The Deadly Fanatic; the War on Terrorism
ABOVE all other objectives, the strike against Afghanistan is designed to hit back at one man - Osama bin Laden.
The Saudi-born dissident has been identified by both the United States and Britain as the prime suspect in the terror attacks on New York, Washington and Pennsylvania.
But the Americans' interest in bin Laden predates those atrocities by many years - originally in his capacity as an ally against the Russians, but more recently as a fanatical and deadly foe.
Bin Laden developed his guerrilla skills in the 1980s heading up Arab fighters, funded by the US's Central Intelligence Agency, who fought alongside US-supported Afghan guerrillas against Soviet forces occupying Afghanistan.
His argument with the US - the authorities there have a five million dollar (pounds 3.5 million) bounty on his head - stemmed from the deployment of US military forces in Saudi Arabia during the 1990-91 Gulf crisis, prompted by Iraq's invasion of Kuwait.
Bin Laden viewed their presence as a desecration of the land of Islam.
Like many others in the Arab world, he bitterly resents too, America's long-standing support for Israel, which he regards as a major contribution to the sufferings of the Palestinians.
Western intelligence agencies blamed bin Laden for a series of terrorist attacks long before the latest, stunning outrages.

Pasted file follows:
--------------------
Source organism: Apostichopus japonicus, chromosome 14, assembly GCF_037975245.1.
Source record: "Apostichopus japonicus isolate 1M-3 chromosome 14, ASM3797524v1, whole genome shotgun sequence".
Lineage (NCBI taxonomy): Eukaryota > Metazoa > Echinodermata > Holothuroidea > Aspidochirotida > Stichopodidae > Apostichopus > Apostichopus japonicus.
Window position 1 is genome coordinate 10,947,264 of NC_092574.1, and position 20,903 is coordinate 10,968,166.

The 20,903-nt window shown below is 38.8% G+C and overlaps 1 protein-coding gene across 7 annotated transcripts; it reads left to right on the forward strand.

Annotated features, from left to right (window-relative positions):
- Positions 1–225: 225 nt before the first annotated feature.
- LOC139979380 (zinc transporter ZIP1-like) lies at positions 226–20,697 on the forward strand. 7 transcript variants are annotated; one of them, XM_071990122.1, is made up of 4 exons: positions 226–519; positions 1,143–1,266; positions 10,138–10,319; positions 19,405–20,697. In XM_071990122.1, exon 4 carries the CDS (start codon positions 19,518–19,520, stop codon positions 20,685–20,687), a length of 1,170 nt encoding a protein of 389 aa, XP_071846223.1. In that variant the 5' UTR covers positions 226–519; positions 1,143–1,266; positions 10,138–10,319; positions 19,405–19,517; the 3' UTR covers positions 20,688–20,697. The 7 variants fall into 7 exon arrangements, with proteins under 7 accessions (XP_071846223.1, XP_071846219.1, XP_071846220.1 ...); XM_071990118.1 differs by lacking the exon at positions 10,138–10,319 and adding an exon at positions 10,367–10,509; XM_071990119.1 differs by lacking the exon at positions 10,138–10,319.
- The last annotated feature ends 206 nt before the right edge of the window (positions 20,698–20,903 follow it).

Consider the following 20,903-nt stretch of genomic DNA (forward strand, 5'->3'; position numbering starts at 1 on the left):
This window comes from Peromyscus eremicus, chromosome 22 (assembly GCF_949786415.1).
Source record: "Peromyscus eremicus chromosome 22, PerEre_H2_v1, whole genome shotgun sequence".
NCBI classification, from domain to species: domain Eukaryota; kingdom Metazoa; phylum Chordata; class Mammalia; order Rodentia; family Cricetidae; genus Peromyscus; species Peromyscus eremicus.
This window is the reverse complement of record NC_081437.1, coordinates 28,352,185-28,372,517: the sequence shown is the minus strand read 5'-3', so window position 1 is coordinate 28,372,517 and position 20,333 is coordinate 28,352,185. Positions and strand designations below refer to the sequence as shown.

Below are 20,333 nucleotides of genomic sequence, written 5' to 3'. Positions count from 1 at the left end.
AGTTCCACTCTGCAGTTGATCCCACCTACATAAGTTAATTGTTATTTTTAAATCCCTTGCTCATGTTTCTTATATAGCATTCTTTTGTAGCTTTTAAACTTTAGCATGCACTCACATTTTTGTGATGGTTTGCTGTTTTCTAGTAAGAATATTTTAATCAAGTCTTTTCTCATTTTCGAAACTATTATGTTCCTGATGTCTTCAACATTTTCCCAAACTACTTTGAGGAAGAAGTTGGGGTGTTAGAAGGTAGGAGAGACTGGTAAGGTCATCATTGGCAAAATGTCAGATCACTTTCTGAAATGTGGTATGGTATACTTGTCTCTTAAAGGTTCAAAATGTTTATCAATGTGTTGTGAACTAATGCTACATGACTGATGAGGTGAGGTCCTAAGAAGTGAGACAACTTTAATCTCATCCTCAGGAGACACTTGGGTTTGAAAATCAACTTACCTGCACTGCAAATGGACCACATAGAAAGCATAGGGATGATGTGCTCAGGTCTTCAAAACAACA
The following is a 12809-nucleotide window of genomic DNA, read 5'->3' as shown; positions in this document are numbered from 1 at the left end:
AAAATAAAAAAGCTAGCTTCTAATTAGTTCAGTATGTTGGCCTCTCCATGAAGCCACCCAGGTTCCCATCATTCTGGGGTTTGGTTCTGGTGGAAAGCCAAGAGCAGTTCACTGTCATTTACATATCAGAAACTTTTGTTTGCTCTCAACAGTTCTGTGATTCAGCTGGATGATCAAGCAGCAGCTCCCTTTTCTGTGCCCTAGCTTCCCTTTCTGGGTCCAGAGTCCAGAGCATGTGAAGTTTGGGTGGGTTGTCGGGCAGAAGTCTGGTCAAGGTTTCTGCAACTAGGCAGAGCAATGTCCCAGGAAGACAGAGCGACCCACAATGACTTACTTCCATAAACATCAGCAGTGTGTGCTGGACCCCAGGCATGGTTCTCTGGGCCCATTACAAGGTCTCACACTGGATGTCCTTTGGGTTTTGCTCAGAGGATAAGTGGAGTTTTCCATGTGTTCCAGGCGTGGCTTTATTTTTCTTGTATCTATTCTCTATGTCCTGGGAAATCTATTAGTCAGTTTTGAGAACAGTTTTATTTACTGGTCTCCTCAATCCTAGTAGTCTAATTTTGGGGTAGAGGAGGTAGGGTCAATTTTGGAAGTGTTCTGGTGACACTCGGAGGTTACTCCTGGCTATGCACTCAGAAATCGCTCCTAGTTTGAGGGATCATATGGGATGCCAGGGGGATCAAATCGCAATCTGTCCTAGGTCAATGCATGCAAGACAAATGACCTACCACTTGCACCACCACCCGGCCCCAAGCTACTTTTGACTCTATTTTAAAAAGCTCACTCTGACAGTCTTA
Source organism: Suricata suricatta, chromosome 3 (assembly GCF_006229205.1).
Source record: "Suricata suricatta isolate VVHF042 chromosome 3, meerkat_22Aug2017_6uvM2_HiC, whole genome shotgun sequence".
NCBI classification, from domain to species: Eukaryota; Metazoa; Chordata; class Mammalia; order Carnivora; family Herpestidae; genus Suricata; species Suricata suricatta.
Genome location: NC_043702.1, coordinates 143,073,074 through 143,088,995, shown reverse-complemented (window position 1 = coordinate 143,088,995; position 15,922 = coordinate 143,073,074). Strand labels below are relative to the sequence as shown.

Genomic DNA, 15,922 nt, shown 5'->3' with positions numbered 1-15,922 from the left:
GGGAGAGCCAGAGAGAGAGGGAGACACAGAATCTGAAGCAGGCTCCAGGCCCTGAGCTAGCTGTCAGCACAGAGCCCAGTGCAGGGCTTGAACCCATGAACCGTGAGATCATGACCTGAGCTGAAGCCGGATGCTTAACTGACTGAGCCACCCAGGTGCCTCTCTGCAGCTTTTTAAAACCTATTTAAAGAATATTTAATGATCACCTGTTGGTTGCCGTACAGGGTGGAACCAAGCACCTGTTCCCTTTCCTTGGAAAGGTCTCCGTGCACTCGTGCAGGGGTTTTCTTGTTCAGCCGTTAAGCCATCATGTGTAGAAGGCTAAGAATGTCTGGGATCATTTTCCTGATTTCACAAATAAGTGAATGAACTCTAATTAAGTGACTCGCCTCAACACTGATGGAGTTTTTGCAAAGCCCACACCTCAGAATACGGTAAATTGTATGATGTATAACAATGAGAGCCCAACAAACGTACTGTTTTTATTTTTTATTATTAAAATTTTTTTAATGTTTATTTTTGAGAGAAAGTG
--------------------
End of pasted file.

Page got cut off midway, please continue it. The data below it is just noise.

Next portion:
The US authorities linked him to the February 1993 bombing of the World Trade Centre - the principal target of this month's attack - which killed six people and injured more than 1,000. Then, as now, he denied involvement.
They identified him also as the prime suspect in bombings which killed 24 US servicemen in the Saudi cities of Riyadh and Khobar in 1995 and 1996.
In August 1996 bin Laden formalised his campaign against America by issuing a fatwa, or religious decree, that US military personnel should be killed.
The most audacious attack attributed to him - prior to last month's incident - was the 1998 twin bombing of US embassies in Kenya and Tanzania, which killed 224 people and wounded 4,000.
His bitter battle with the American people intensified after August 1998 when, in retaliation for the African bombings, the then US President Bill Clinton ordered cruise missile strikes against Afghanistan and Sudan, saying the targets were specifically linked to bin Laden.
More recently, US officials suspected bin Laden's network of involvement in the October 2000 suicide bombing of the USS Cole warship in Yemen. Seventeen US servicemen died.
The depth of bin Laden's hatred of America was evident in a March 1997 interview for CNN, conducted in eastern Afghanistan, in which he said that US civilians would be targeted inside their own country as part of a "holy war". …